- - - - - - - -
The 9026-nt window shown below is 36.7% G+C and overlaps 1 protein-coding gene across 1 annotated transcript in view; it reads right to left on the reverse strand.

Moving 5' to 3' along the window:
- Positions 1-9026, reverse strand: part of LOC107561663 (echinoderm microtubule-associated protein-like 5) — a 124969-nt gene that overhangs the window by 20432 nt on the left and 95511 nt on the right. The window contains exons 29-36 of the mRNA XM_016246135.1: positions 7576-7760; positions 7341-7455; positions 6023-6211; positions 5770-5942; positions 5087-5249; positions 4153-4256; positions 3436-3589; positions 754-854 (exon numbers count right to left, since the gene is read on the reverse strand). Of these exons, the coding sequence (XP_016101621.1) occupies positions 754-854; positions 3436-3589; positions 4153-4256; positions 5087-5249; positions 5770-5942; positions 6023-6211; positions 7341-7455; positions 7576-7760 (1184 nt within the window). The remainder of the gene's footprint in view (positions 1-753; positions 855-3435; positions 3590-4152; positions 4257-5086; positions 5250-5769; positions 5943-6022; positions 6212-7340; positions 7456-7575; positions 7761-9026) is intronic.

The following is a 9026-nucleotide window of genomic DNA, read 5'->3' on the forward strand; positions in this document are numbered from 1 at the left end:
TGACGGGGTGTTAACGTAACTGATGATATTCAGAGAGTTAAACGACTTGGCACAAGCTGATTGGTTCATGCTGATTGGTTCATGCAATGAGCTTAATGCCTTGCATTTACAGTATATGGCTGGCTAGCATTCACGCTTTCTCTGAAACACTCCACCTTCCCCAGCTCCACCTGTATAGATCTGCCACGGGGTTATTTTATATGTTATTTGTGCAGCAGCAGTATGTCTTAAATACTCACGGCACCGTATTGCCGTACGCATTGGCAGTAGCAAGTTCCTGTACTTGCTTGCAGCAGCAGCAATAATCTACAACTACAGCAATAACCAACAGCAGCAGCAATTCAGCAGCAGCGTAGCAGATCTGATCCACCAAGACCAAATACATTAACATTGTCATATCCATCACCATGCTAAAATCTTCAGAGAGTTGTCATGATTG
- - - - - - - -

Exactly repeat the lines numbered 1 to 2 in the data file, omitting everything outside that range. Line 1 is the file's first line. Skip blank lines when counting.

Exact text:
The 9026-nt window shown below is 36.7% G+C and overlaps 1 protein-coding gene across 1 annotated transcript in view; it reads right to left on the reverse strand.

Moving 5' to 3' along the window: